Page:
If you try to stay up to date on science news, you may have notice a number of recent stories about coral reefs being damaged by sunscreen. After seeing several headlines to this effect, I decided to investigate. My initial assumption was that the likely proposed mechanism for this problem would be that dissolved sunscreen in the oceans was preventing sunlight from reaching the coral. It turns out that I was wrong.
Before discussing the potential ill effects of sunscreen on coral, let’s review some key features of coral itself. Coral are small invertebrates, similar to clams or oysters, which secrete calcium carbonate exoskeletons. Unlike clams or oysters, coral join their exoskeletons together to form the large monolith that we call a reef. Most species of coral don’t actually “eat” but rather get their energy from a symbiotic relationship with a type of algae known as zooxanthellae. The algae generate sugars via photosynthesis and share some of this bounty with the coral. In exchange, the coral provides place for the algae to latch on and await the sunlight. When sunlight is limited due to polluted water, the algae suffer so the coral suffer. A healthy coral reef will look greenish-brown due to the algae and a dead coral reef will be bright white, the color of algae-free calcium carbonate.
The reproductive habits of coral are fascinating. (There is a sentence that you don’t encounter every day!) They reproduce both asexually and sexually. In asexual reproduction, an adult coral splits in two, calving off a new coral that then forms a new exoskeleton. This is the process by which an existing reef grows in size. Coral also reproduce sexually by releasing eggs and sperm into the water with the hope that some of the eggs will be fertilized while floating about in the sperm-infused water and then settle to the ocean floor to start a new reef. The fascinating part of the sexual reproduction of coral comes from the timing. Even when there are multiple species of coral are present, on exactly the same night on or near the full moon, all of the coral release their eggs and sperm into the water. (All of a sudden I am wondering if I have ever been swimming in the ocean on a full moon.) Given that humans and coral have common evolutionary ancestors, it is by no means coincidental that the period of the reproductive cycle of coral and the human female are the same. One of the many reasons that I enjoy writing Common Science® is stumbling across fascinating echoes of evolution such as this. I have to imagine that Ben Carson’s life must be a bit less satisfying by excluding the joy of pondering the wonder of these types of phenomena, but I digress.
Coral reefs are incredibly important to the ocean ecosystem. They support a staggeringly high density of sea life and a wide diversity of species and thus are often referred too as the rain forests of the oceans. Therefore, a reduction in the number of viable coral reefs has a disproportionately negative and impact on the overall food chain of the oceans. If you are a reader of this column, you are likely already aware that our coral reefs are in trouble. It is estimated that 10% of the world’s coral reefs are already dead and other 60% are at risk. Many reasons for this are already well understood; coral suffer when the oceans warm, and increased carbon dioxide concentration in the atmosphere makes the ocean water more acidic, which dissolves the corals’ calcium carbonate exoskeletons.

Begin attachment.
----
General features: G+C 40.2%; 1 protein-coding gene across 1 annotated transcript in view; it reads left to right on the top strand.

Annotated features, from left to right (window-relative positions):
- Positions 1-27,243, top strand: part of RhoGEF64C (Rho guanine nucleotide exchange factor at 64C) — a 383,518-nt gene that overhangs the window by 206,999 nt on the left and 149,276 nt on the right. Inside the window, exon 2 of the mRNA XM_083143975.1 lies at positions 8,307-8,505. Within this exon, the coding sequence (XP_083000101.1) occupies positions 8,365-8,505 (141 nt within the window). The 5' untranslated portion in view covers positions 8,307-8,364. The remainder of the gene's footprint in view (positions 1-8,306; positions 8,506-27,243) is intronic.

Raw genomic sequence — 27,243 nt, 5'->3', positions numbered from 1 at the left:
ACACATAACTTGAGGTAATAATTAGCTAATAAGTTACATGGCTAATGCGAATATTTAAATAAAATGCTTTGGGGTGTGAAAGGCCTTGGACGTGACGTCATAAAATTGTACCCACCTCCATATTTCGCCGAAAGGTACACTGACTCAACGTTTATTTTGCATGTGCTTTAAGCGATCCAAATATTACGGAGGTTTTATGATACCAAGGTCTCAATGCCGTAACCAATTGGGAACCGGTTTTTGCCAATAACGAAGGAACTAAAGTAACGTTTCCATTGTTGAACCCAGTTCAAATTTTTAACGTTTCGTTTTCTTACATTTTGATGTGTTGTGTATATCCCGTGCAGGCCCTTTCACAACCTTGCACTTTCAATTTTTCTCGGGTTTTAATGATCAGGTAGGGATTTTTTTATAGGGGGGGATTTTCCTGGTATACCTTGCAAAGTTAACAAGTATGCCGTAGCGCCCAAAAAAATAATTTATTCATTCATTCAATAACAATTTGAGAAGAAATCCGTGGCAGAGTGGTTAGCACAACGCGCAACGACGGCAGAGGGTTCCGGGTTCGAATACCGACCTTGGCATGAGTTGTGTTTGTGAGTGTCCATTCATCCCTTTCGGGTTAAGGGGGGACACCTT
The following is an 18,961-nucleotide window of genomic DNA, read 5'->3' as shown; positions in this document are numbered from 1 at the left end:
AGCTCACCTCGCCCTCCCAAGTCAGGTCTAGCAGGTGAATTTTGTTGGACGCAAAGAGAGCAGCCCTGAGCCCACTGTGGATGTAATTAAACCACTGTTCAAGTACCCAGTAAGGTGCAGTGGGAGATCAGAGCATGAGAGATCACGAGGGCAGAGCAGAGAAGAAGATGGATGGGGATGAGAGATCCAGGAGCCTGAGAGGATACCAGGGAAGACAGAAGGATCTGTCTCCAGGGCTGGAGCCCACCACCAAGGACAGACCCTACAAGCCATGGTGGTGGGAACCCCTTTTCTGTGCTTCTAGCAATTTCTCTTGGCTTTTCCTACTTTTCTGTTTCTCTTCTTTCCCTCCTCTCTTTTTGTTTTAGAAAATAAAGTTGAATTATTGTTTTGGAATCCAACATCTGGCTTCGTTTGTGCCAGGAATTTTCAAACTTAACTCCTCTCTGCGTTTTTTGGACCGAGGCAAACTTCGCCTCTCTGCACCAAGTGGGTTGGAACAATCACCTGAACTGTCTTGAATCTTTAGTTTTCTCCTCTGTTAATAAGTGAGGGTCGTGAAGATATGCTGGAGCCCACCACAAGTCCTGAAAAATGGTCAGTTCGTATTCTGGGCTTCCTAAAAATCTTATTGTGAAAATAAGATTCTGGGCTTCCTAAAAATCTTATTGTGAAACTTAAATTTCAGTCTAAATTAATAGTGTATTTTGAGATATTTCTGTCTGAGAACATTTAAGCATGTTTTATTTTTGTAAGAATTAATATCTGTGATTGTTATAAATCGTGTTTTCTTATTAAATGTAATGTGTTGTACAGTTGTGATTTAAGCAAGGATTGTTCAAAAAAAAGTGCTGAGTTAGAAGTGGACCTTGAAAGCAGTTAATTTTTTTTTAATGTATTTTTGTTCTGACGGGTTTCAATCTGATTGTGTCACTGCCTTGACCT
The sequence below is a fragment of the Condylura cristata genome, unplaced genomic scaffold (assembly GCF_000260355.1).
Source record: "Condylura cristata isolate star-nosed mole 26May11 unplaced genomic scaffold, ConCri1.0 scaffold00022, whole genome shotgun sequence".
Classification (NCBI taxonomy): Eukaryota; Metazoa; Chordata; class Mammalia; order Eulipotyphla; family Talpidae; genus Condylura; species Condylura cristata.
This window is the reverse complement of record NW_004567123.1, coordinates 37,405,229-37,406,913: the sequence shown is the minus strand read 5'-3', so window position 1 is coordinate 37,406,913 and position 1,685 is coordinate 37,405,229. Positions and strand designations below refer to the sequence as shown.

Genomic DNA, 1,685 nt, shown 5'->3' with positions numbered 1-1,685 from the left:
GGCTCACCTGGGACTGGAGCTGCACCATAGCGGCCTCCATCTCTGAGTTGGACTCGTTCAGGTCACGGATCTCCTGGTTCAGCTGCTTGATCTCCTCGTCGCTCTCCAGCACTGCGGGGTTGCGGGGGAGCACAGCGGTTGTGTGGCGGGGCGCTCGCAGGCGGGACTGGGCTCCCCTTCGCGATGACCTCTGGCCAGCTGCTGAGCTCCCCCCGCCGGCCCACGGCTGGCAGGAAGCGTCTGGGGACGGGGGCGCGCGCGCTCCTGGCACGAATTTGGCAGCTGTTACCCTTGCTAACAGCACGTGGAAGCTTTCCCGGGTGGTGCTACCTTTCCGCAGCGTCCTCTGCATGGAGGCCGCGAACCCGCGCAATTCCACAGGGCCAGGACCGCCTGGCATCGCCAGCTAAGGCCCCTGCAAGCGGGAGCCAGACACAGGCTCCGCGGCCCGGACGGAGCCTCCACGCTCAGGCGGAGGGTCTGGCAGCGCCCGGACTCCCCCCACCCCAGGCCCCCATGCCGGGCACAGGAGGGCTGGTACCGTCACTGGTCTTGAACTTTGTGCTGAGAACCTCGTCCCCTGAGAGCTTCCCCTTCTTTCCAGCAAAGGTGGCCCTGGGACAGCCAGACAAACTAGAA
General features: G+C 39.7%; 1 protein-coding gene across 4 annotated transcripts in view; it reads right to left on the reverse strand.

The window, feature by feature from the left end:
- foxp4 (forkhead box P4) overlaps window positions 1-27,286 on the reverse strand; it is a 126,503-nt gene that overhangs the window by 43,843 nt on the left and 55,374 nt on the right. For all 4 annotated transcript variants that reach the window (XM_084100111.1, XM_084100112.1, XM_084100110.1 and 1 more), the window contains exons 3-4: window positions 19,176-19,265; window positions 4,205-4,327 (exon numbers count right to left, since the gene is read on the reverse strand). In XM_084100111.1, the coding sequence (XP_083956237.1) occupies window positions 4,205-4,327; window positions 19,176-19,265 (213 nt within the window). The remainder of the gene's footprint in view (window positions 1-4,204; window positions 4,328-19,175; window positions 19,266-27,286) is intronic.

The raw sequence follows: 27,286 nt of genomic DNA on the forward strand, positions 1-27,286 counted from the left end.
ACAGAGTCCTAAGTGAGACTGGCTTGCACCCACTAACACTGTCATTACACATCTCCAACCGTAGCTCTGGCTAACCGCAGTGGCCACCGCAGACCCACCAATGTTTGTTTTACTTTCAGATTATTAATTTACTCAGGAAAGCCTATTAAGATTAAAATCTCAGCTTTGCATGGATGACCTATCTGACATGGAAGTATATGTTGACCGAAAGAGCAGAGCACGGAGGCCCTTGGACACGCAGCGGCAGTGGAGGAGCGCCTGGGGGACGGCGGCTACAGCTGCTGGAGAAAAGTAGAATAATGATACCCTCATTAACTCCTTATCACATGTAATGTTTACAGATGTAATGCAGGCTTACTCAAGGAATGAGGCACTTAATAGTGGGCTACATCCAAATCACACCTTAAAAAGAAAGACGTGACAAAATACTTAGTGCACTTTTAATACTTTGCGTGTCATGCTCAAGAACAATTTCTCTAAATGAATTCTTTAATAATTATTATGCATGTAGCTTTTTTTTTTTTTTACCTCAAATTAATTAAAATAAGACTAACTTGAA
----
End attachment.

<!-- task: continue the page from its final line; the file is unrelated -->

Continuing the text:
Let’s return now to the question of sunscreen. As I mentioned above, I figured the problem arose from sunscreen in the water preventing the sun light from reaching the symbiotic algae. But even though something like 14,000 tons of it enters the oceans each year, the concentration of sunscreen in the water is too low for this to be a problem. What appears to be happening is that a common component of many sunscreens called benzophenone – also referred to as oxybenzone – is harming the coral through one or both of two other mechanisms. The first proposed mechanism is that the benzophenone stimulates dormant viruses in the algae, killing the algae and, thus, depriving the coral of sustenance. The second is that benzophenone is causing damage to the DNA of the coral. While we may not understand all of the details of the mechanism as this point, it does seem clear that benzophenone is very damaging to coral even at low concentrations. As I was doing the research for this column I was disappointed to see that National Geographic reported this problem at least as early as 2008, but that nothing has been done about it. Earlier this year the National Aeronautic and Oceanic Administration (NOAA) published a report that may have more of an impact and inspire some action.
So what should we do? We can’t expect people to just stop using sunscreen. However, there is no reason that we need to allow continued use of benzophenone. There are many other compounds that can be used just as effectively in sunscreens. In particular, zinc oxide and titanium oxide are very effective. In addition, since they are essentially just little bits of rock dust, they are environmentally benign. In the past, these mineral-based sunscreens had a bad reputation for making your skin look pasty white, but manufacturers now grind the particles to a much smaller size, this “problem” has been greatly reduced. The other key benefit of titanium and zinc oxides is that, unlike other active ingredients in sunscreens, their effectiveness does not decline over time during exposure to the sun. So as long as they are not rinsed or sweated off, they will continue to work. So, especially the next time you head for the coast, consider giving them a try.
Jeff Danner discussed this week’s column with Aaron Keck on WCHL.
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